Nobody likes fundraising dinners. The speeches are dry, the menu is dull, and the seating arrangements seem to have been drawn up by the Marquis de Sade. No one looks forward to these affairs, and we attend them only out of a sense of obligation.
Since one dinner I attended last year, however, I have become more wary than ever of this kind of event.
The evening began unremarkably and proceeded unremarkably — up to a point. The food was better than usual, the speeches ran longer than usual, the company was as good as could be hoped for, and I never saw the dinner plate that slipped from the tray of the passing waiter and struck me squarely on the forehead.
“I didn’t hit you, did I?” asked the waiter in response to the alarmed gasps and cries from the people who shared my table, several of whom assured him that he had, indeed, scored a direct hit.
“Are you all right?” he asked, inevitably. A silly question, really.
A pound-and-a-half of glazed ceramic packs quite a wallop after accelerating at thirty-two feet-per-second-squared from a height of six feet in the air.
At least I was still conscious, still sitting upright, and I didn’t think I was bleeding.
“Get a doctor,” someone said.
“He doesn’t need a doctor,” said someone else. “Get him a lawyer.”
The manager arrived with an ice pack. “Here, take this.”
“I was hoping for scotch with my ice,” I said.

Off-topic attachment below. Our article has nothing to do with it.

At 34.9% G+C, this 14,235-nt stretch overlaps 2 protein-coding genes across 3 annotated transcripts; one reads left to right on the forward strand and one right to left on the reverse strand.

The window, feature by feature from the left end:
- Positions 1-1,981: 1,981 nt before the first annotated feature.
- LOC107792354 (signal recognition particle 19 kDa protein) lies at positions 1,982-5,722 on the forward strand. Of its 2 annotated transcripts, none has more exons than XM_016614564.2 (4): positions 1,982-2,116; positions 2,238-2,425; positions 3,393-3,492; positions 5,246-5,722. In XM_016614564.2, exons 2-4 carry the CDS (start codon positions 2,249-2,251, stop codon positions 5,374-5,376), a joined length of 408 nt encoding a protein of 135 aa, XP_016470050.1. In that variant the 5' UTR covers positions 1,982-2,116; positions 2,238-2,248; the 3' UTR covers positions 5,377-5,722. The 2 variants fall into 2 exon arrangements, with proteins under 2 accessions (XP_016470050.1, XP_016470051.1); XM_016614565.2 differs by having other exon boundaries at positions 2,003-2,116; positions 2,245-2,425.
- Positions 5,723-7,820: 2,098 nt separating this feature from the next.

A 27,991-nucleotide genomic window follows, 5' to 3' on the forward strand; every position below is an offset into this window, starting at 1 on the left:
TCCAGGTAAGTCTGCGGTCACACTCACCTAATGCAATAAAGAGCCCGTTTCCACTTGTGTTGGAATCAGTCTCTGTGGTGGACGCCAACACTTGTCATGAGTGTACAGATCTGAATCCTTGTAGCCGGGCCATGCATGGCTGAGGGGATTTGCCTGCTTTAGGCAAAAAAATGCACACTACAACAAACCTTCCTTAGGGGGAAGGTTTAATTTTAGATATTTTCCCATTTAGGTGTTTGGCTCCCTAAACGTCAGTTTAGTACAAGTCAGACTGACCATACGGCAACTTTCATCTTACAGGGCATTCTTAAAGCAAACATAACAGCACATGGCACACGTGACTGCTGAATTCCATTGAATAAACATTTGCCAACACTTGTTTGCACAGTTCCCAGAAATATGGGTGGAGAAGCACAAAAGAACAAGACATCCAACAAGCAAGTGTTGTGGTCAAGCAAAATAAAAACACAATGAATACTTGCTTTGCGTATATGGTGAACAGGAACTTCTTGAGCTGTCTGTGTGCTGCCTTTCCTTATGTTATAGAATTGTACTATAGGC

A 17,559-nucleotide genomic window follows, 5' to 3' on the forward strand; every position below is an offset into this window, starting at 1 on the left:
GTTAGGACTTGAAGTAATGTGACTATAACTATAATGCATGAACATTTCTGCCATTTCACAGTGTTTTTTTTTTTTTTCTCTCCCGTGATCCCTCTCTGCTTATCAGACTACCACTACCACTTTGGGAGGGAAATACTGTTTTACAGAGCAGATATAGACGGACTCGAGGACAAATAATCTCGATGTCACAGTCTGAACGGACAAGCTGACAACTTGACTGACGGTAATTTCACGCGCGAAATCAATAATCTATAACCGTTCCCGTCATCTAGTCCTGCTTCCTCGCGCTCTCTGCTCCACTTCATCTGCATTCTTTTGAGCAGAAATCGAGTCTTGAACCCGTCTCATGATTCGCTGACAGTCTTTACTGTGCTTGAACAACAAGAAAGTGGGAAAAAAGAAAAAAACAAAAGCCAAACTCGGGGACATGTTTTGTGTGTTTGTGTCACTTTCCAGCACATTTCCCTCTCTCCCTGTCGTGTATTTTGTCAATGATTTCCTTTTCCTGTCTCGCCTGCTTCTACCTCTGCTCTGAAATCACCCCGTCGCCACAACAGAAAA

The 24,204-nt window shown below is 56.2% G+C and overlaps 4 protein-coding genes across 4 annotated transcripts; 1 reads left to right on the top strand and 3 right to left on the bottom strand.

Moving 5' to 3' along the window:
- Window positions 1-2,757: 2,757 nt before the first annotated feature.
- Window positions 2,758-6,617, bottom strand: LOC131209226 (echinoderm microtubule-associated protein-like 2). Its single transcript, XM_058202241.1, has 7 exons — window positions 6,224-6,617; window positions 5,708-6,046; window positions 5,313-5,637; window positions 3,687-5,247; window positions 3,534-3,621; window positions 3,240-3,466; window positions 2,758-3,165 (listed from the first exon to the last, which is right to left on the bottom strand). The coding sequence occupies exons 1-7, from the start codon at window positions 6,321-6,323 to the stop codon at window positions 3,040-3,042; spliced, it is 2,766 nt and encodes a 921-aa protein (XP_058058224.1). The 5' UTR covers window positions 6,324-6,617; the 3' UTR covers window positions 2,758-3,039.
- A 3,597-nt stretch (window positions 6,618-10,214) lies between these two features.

He laughed, but didn’t bring me any scotch. “I’ll need your name and address, sir,” he said, handing me a pen and paper.
“Don’t sign anything,” yelled someone from the next table.
I scribbled my vital statistics. “I’m really very sorry, sir,” he said.
“Is there anything else I can do for you?”
“Just the scotch.” He laughed again and went away. I had figured the manager would offer me vouchers for a complimentary night’s stay. He hadn’t. (I never even got a letter of apology.) I hadn’t gotten my whisky, either.
I began regaining my bearings to a medley of more lawsuit jokes. From across the table, however, my next door neighbor offered the only profound comment of the evening: “What were you thinking about before you got hit?”
I knew exactly what he meant. According to Talmudic philosophy, there are no accidents, no coincidences, no random events. Everything comes about through the guiding hand of Divine Providence, what we call hashgochoh pratis: the spiritual imperative that governs how the external world acts upon each and every one of us. In other words, if I got smacked on the head, I must have had it coming to me.
This is a far cry from the popular notion that whatever I want, I have coming to me. As much as contemporary culture may insist that privileges and entitlements are birthrights, the Talmud recognizes only our responsibilities, both to other individuals and to society. When we live up to our obligations, we may expect certain rewards to come our way. But if we do receive an apparently undeserved blow, great or small, we should assume that the equilibrium of the cosmic scales of justice somehow needed to be set back in balance, and we should reflect upon the message that has just been sent us from on high.
Sometimes we can easily identify a concrete lesson to glean from such mishaps. Other times not. But the principle holds, even when we can’t perceive any clear cause and effect: this was necessary; now we need to brush ourselves off and get on with life.